This reductive image of the Latina has been exacerbated by the media. The Latina is frequently sexualized, and found in roles with temperamental characters. Rarely do we hear of JLo and her talent; we talk of JLo and her behind. We hear of Penélope Cruz’s and Salma Hayek’s ‘sexy’ accents. Of the Latina actresses who come to mind: Eva Mendes, Jessica Alba, Zoe Saldana, and Eva Longoria, I cannot think any who has not been hyper-sexualized. In fact, I googled “famous Latinas” to name drop a few in this essay, and all the resulting links had adjectives such as “sexiest” or “hottest” in the titles. In my case, when I mention I am Colombian, people are quick to shout out Shakira or more commonly, Sofia Vergara, two incredibly talented and gorgeous women. Sofia Vergara’s voluptuous body is constantly a topic of discussion; as is her accent, which is often described as over-exaggerated so she can better fit the role of the immigrant Latina, and therefore, conform to Anglo-American conceptions. While I have never watched Modern Family, I know that Vergara’s character is prone to overreact, sometimes aggressively, such that she is not funny but rather, laughable. Further, I cannot begin to count the number of times I have scrolled through Instagram and found memes warning men of the Latina’s wrath and violent jealousy.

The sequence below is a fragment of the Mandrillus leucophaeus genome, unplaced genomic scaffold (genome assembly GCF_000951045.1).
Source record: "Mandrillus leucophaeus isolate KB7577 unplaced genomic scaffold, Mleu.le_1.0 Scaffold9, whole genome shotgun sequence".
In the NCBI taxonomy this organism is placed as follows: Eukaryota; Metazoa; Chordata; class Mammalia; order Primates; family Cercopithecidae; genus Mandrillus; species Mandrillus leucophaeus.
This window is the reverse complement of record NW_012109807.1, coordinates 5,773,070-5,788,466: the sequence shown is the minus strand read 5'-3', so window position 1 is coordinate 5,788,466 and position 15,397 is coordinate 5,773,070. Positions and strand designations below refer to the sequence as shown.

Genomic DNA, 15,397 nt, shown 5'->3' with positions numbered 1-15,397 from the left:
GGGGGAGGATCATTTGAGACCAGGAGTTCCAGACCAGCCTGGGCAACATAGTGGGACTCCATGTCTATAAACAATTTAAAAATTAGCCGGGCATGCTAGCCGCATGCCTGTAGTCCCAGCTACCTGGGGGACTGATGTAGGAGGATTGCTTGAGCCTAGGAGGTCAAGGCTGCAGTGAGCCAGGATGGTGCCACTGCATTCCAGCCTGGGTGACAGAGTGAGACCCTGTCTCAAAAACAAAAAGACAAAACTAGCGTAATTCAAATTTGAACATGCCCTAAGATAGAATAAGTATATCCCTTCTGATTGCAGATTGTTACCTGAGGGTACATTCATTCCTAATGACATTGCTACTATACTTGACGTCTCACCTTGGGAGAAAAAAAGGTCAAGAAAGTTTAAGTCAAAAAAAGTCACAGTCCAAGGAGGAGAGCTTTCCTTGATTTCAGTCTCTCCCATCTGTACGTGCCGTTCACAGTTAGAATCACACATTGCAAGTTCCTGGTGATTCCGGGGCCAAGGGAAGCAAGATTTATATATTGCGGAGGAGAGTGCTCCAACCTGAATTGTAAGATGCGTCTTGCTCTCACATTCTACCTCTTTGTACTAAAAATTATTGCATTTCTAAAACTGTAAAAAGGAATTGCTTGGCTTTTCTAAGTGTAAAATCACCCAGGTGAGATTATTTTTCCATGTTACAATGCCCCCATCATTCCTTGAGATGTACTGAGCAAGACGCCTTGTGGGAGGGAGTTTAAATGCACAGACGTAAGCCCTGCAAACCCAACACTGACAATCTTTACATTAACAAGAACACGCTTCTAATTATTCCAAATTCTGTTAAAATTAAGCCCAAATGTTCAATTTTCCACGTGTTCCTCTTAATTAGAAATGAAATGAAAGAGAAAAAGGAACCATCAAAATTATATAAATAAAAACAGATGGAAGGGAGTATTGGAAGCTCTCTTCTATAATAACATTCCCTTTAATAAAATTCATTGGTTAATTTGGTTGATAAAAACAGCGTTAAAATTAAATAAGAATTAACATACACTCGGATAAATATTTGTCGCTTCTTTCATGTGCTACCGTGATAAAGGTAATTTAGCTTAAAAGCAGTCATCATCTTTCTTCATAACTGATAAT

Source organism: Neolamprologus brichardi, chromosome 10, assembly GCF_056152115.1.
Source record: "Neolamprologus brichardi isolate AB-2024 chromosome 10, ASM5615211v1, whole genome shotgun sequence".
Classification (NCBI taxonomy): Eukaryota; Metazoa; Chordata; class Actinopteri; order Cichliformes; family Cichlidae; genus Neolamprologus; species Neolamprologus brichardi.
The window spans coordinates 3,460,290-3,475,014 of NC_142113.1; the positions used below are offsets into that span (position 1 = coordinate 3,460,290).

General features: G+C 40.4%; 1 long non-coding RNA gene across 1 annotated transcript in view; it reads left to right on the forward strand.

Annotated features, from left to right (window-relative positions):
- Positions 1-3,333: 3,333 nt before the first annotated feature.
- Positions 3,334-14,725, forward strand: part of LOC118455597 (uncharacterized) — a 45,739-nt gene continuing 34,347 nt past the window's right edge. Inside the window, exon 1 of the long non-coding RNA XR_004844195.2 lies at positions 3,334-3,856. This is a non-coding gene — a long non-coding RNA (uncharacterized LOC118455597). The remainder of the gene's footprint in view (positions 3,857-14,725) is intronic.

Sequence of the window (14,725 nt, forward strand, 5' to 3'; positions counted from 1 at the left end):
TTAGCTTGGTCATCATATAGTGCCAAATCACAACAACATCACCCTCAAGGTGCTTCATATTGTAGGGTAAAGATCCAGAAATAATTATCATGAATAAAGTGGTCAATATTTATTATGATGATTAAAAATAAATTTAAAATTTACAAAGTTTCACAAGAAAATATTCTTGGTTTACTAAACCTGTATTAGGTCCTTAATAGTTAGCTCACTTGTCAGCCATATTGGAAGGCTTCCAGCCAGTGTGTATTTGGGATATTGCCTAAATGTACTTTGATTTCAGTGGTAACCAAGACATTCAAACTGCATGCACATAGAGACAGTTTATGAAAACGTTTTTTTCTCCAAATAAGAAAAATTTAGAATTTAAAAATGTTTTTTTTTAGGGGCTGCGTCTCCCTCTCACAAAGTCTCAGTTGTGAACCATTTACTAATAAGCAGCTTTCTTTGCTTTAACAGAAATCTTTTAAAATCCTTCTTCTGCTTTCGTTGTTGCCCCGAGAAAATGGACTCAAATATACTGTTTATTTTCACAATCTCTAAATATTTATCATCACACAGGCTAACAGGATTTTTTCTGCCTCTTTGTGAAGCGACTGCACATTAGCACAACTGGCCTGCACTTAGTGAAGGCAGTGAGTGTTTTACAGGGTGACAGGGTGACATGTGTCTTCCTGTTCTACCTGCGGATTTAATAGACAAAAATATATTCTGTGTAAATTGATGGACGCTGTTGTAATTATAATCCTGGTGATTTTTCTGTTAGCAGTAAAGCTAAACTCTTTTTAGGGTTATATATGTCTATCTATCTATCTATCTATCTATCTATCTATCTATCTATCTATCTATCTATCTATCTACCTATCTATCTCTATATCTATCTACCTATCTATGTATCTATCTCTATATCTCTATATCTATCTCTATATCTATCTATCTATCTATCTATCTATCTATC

The adjective of “crazy” renders the Latina incapable of being loved. Because she is depicted as being “crazy” in bed, she is only good for a night of fun. Her melodramatic behavior would make her an unpleasant long-term partner. But don't we deserve to be loved, too? A happy ending is not only made plausible by the presence of a partner, as Hollywood tends to tell us. However, as my grandma once told me, the experience of being loved by someone outside of family and friends is an experience worth having, and one no one should be denied by oppressive narratives.

Why have we been reduced to nothing more than our bodies and our emotions? We have been denied our humanity, and stripped of our ability to think. We have been rendered a spectacle for the voyeur’s eye. We have been rendered a limited-time offer, fetishized commodity to be consumed for male pleasure, and viewer entertainment.